6) Take off your shoes
Removing your shoes outside temples, as well as many homes and businesses such as restaurants and shops is the norm in Thailand. As a rough guide, if there is a pile of shoes outside the entrance, you should probably take your shoes off.
However, after removing your shoes, be careful not to show the soles of your feet if you’re sitting on the ground. The feet are considered the dirtiest part of the body so it’s rude to point with them or put them on a desk or chair.
4) Show respect with a wai
Volunteer projects in Thailand are a great way to learn more about the culture of the country. You’ll be more integrated into local communities and have the chance to observe and participate in Thai customs.
One of the most important customs, and easiest for you to adopt, is greeting people with a wai. This means bringing your hands together and bowing slightly.
Not returning a wai is considered impolite. Only the king and monks do not have to return the gesture.
6) Don’t insult the king
In Thailand, it is illegal to defame or insult the royal family.
The respect Thai people have for their king is clearly visible. You’ll quickly start to spot photos of the king everywhere.
The late Thai king, who died in 2016, is a God-like figure who was mourned for a year after his death. Be careful to avoid saying anything negative about him. If you’re feeling uncertain about this, it’s safest not to discuss the king at all.
9) Take note of the important dates
If you time your volunteer work in Thailand well, you’ll be able to take in some of the cultural festivals celebrated around the country.
The biggest one is Songkran, Thailand’s most famous festival, which takes place between 13 and 15 April. This is the Thai New Year and a national holiday that celebrates new beginnings with the cleansing properties of water. Essentially, the whole country celebrates with a massive water fight.
Yi Peng, the Lantern Festival, is another spectacular celebration which takes place in Chiang Mai in November. During the festival, paper lanterns are released into the night sky to represent letting go of any misfortunes from the past year.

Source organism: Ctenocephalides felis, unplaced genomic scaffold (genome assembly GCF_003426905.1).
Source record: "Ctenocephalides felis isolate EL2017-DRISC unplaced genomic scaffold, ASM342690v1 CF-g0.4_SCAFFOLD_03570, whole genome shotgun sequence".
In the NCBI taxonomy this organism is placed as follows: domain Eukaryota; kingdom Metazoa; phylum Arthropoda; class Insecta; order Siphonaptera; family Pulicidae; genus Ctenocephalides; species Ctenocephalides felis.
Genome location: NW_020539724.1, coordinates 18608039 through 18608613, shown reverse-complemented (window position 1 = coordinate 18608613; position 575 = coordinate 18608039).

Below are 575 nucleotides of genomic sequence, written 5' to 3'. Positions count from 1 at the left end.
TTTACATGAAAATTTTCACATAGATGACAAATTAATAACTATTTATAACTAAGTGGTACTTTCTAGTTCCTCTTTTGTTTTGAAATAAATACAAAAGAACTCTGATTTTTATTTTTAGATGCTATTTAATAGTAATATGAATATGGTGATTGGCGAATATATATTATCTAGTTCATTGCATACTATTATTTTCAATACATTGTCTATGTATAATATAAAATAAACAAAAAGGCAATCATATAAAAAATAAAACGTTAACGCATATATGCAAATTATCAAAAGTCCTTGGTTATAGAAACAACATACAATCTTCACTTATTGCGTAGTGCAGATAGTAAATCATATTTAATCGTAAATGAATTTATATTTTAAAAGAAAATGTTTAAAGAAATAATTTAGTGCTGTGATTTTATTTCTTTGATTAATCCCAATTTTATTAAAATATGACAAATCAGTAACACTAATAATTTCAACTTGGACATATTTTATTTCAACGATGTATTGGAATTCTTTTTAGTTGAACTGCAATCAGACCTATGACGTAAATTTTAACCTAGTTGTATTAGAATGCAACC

One important thing to note is that the lanterns are not always biodegradable, and the large number released into the sky can end up polluting surrounding towns, waterways, and fields. So while it may be stunning to watch, you can opt out of releasing your own lantern to avoid adding to the waste.
Loi Krathong, also known as the festival of light, takes place at the same time as Yi Peng. It is an equally photogenic event, where banana leaf boats are decorated with flowers and candles and sent sailing down waterways. The festival celebrates the end of the rainy season, and is a chance for people to give thanks to the goddess of water.
If you volunteer in Phang Nga, you can also commemorate the Boxing Day Tsunami with a visit to the memorial site on 26 December. The 2004 tsunami killed more than 5,000 Thai people and visitors to Thailand, with thousands more reported missing. Ban Nam Khem, where the memorial is located, was the hardest hit town in Thailand.
10) Escape the crowds and find the quiet spots
Thailand is a popular tourist destination, so you won’t be the only visitor around. In 2018, a record 38.27 million tourists visited Thailand.
The most popular destinations in Thailand, such as Phuket and Krabi, can get crowded with tourists.
For a quieter experience where you can have more chances to connect with local people and culture, volunteering is a great option. Get off the beaten track in places like Ban Nam Khem, on the coast of Phang Nga, or in the lush mountains in northern Thailand.
Living at GVI’s volunteer bases is a more immersive experience than simply visiting as a tourist. Included in your program will be training on Thai culture and etiquette, so you’ll be better equipped to travel with respect and enjoy Thailand’s quieter corners.